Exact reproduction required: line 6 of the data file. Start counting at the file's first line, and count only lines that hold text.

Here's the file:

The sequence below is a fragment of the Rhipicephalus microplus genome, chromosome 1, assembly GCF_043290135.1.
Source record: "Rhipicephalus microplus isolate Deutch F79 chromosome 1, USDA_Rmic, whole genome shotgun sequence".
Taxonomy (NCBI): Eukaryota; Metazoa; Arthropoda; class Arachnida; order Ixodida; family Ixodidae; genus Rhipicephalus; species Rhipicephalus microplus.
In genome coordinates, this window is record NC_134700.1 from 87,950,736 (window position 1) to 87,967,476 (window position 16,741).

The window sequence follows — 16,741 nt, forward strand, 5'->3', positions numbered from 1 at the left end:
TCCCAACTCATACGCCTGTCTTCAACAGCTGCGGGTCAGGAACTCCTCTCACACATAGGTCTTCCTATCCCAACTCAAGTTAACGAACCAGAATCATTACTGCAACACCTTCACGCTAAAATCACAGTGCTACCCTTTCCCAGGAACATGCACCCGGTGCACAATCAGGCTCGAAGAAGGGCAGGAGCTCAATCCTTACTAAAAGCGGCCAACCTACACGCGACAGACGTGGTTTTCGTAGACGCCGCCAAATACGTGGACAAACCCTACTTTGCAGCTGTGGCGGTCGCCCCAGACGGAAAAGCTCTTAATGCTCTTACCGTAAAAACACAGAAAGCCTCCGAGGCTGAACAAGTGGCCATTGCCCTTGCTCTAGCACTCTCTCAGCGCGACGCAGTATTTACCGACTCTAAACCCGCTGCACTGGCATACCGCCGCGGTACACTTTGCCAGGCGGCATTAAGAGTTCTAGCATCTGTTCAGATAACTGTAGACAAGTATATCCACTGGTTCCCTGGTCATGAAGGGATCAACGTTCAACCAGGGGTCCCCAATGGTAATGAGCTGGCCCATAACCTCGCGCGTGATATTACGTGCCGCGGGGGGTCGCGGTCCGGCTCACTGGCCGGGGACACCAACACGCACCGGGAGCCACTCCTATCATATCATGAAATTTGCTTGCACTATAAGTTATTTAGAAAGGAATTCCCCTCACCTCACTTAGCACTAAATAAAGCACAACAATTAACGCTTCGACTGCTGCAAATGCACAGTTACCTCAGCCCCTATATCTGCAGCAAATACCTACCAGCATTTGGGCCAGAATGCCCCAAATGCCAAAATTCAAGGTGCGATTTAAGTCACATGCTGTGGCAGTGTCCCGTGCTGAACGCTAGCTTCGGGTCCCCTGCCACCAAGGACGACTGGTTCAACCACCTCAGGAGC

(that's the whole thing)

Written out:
TCCCAACTCATACGCCTGTCTTCAACAGCTGCGGGTCAGGAACTCCTCTCACACATAGGTCTTCCTATCCCAACTCAAGTTAACGAACCAGAATCATTACTGCAACACCTTCACGCTAAAATCACAGTGCTACCCTTTCCCAGGAACATGCACCCGGTGCACAATCAGGCTCGAAGAAGGGCAGGAGCTCAATCCTTACTAAAAGCGGCCAACCTACACGCGACAGACGTGGTTTTCGTAGACGCCGCCAAATACGTGGACAAACCCTACTTTGCAGCTGTGGCGGTCGCCCCAGACGGAAAAGCTCTTAATGCTCTTACCGTAAAAACACAGAAAGCCTCCGAGGCTGAACAAGTGGCCATTGCCCTTGCTCTAGCACTCTCTCAGCGCGACGCAGTATTTACCGACTCTAAACCCGCTGCACTGGCATACCGCCGCGGTACACTTTGCCAGGCGGCATTAAGAGTTCTAGCATCTGTTCAGATAACTGTAGACAAGTATATCCACTGGTTCCCTGGTCATGAAGGGATCAACGTTCAACCAGGGGTCCCCAATGGTAATGAGCTGGCCCATAACCTCGCGCGTGATATTACGTGCCGCGGGGGGTCGCGGTCCGGCTCACTGGCCGGGGACACCAACACGCACCGGGAGCCACTCCTATCATATCATGAAATTTGCTTGCACTATAAGTTATTTAGAAAGGAATTCCCCTCACCTCACTTAGCACTAAATAAAGCACAACAATTAACGCTTCGACTGCTGCAAATGCACAGTTACCTCAGCCCCTATATCTGCAGCAAATACCTACCAGCATTTGGGCCAGAATGCCCCAAATGCCAAAATTCAAGGTGCGATTTAAGTCACATGCTGTGGCAGTGTCCCGTGCTGAACGCTAGCTTCGGGTCCCCTGCCACCAAGGACGACTGGTTCAACCACCTCAGGAGC